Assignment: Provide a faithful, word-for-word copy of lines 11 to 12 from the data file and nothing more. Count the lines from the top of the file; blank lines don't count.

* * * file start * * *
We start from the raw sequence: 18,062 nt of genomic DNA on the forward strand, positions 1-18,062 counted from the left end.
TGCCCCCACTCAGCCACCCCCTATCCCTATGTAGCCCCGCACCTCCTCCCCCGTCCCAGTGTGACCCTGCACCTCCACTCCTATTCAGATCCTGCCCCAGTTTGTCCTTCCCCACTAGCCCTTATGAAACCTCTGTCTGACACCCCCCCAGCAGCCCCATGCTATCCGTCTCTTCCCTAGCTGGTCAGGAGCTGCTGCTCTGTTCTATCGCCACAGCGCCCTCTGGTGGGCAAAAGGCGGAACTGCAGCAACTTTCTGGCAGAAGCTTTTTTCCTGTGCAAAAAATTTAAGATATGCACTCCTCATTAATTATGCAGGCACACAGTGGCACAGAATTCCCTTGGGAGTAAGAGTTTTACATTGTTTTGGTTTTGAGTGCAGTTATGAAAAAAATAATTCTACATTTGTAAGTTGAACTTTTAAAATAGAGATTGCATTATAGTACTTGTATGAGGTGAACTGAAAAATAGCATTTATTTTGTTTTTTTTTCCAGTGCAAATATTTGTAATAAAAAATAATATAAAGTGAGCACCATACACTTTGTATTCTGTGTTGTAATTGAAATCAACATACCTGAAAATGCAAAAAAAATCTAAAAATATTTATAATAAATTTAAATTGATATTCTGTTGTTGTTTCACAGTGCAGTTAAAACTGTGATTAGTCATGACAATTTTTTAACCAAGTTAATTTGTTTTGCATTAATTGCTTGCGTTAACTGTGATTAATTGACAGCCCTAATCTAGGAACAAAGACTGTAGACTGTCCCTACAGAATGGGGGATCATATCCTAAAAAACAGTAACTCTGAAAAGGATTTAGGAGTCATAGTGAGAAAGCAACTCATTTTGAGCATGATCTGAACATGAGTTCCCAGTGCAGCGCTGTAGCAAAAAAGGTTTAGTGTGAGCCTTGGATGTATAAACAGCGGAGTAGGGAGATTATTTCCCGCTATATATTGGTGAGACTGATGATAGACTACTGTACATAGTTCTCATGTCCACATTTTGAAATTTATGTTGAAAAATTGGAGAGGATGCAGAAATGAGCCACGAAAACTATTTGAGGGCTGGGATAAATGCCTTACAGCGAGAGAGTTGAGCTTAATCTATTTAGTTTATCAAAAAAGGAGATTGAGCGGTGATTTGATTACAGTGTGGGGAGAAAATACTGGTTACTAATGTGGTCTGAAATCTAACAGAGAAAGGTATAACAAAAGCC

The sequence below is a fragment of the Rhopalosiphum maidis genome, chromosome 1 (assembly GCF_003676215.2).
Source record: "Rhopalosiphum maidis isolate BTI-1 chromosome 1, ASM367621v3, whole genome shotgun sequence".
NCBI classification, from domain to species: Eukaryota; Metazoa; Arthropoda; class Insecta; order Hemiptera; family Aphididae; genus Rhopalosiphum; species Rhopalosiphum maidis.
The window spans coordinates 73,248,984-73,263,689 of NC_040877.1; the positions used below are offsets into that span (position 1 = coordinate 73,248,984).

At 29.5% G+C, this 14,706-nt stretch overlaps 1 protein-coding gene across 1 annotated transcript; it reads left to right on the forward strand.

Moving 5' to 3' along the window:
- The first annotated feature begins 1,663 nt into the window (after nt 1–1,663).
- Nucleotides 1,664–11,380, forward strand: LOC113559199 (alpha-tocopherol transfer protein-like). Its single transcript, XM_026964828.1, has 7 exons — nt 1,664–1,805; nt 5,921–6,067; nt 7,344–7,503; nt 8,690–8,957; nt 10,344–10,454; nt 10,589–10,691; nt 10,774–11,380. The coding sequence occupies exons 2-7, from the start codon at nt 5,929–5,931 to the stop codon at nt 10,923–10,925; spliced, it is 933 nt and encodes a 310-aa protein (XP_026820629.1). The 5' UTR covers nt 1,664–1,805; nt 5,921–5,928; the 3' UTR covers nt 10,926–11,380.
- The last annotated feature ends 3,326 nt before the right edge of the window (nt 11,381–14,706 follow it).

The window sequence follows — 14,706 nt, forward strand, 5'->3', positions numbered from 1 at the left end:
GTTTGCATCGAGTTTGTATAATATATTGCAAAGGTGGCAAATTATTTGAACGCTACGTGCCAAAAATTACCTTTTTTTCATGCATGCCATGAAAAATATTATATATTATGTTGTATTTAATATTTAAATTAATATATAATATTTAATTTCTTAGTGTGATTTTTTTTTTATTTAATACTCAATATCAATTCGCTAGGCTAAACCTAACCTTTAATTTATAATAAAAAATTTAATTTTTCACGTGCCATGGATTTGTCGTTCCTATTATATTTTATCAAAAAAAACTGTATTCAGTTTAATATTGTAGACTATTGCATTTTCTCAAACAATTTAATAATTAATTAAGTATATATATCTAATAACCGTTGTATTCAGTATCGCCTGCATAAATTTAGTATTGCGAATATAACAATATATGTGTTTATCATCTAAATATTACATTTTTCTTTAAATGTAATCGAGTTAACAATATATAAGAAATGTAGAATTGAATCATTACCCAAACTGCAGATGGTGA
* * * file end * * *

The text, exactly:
- The last annotated feature ends 3,326 nt before the right edge of the window (nt 11,381–14,706 follow it).

The window sequence follows — 14,706 nt, forward strand, 5'->3', positions numbered from 1 at the left end: